c) Here Corbyn scores highly. He has been consistent in his principles for many years, even to the detriment of his career. Smith is again an unknown quantity, but his conniving in the relentlessly ad hominem campaign against Corbyn, and particularly joining in the suggestion (without evidence) that Corbyn was somehow encouraging intimidation, does not incline me to trust him at all. Or rather, he strikes me as neither more nor less trustworthy than most ambitious politicians - that is to say, not very.

So far, in other words, Corbyn is well ahead in the court of my personal opinion. But we have a month to go, so have at it, gentleman! Queensberry rules only, if you please. (Some hope.)

Smith has no policies, he is merely a Blairite. The M.P's can't get over St Tone going, the vast majority of Labour members want Corbyn. I presume.

The vast majority of Labour members want Corbyn. I presume.

That remains to be seen, but some kind of majority seems likely, yes.

It depends what you mean by "competence." You seem to be judging on policy positions. That would seem to put it down to whether you believe what Smith says about his, i.e. your point C. But the currently fashionable charge against Corbyn is not his positions, but a technical incompetence at being leader: uninspiring and with a complete lack of the knack of greasing the intramural wheels that beget and maintain loyalty. This is a charge I can well believe: Corbyn had no experience in the leadership ladder, saintly conviction politicians are notoriously bad at negotiating with others, Michael Foot was incompetent at the technical side of leadership also. (Bill Rodgers testified that Foot tried to offer him a shadow job to keep him on board, but was utterly inept at coming up with anything Rodgers could or would want to do.)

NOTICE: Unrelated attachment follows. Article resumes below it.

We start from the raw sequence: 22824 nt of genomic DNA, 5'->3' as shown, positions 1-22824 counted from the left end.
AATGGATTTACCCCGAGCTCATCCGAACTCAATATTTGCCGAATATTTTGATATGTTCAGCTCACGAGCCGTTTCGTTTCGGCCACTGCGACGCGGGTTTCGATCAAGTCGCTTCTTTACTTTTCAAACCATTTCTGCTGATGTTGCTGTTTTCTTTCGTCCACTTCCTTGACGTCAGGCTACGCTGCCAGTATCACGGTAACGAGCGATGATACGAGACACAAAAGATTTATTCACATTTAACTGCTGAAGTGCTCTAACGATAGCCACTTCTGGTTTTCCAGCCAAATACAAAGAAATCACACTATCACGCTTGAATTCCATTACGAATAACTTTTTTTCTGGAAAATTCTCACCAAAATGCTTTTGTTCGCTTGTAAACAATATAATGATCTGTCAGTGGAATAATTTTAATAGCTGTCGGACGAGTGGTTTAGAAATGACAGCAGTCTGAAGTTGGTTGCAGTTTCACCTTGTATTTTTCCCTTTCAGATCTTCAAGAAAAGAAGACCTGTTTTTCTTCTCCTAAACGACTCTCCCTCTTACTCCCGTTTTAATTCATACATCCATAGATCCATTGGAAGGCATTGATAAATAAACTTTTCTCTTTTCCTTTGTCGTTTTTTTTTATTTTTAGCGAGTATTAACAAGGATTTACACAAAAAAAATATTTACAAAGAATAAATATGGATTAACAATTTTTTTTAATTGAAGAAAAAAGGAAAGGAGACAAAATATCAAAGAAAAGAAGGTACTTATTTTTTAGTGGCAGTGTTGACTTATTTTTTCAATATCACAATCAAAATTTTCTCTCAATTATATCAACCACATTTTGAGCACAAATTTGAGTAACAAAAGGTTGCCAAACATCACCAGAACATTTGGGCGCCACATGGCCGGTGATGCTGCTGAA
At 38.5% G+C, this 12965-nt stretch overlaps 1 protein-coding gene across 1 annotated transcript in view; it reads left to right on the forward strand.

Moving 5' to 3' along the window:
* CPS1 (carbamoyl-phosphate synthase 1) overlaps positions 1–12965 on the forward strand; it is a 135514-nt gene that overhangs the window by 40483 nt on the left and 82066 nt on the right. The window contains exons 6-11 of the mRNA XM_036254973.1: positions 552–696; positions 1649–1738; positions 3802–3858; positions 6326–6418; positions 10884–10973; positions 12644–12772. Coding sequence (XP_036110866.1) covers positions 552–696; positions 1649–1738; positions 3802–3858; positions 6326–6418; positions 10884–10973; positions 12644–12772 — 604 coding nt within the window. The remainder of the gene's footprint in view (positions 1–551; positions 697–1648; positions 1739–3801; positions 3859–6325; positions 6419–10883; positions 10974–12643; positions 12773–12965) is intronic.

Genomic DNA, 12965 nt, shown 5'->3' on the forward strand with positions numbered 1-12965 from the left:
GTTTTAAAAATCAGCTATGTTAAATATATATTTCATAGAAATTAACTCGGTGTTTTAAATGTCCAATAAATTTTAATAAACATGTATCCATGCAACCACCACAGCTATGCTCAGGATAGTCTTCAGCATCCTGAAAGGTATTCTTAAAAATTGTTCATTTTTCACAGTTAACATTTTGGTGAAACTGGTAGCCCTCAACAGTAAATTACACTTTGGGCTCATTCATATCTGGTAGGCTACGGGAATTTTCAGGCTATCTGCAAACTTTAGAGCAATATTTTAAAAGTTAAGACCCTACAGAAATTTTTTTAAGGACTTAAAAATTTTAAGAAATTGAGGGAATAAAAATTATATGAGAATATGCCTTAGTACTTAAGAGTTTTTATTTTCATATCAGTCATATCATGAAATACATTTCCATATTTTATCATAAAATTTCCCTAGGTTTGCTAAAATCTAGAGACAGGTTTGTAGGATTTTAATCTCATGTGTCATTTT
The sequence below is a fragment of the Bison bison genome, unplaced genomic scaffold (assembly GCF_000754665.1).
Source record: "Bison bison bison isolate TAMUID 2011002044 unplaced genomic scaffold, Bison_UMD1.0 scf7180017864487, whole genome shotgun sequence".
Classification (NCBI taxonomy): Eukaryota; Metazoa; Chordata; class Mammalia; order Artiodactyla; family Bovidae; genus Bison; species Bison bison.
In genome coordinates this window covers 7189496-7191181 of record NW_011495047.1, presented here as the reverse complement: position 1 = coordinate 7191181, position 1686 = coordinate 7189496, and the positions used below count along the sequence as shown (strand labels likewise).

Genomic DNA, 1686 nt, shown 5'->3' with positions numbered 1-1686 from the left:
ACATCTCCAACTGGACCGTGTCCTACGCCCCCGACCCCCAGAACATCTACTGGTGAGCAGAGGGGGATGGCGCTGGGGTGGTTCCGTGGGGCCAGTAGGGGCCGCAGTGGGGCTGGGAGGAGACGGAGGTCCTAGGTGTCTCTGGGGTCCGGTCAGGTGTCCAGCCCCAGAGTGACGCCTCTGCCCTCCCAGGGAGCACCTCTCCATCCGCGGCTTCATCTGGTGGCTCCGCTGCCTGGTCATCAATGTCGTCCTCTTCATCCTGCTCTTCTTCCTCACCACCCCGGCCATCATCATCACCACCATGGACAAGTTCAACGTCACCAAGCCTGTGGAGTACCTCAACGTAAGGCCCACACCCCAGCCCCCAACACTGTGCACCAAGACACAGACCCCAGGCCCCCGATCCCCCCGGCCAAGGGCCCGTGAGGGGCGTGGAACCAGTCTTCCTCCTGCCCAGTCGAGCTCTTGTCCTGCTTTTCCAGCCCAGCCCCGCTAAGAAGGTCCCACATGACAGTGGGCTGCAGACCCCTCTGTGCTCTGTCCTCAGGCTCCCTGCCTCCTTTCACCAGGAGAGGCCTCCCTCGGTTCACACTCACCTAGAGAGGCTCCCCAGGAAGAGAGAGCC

But the shift in attitude is curious. On the one hand, it's something that would only become apparent after Corbyn had been leader for a while, and that is how it's coming up. On the other hand, it leaves begging the questions of 1) is he uninspiring because he actually doesn't inspire many people, or just because the media say he isn't?; 2) would his opponents accept someone of his positions who was better at the job?

You'll have to keep listening to what Smith says and, if it sounds Corbynesque, whether you trust it. You might not. In the 2008 Presidential primaries, John Edwards was the ardently progressive candidate, the one who sounded like Bernie Sanders did this year. Many of my friends fell for it. But I didn't trust him, not because his positions had shifted all that much, but because he'd been around in politics for a while and had never sounded like that before. That made it smell like pure triangulation to me and I stayed away. Corbyn, like Sanders, as you note has been consistent for 35 years.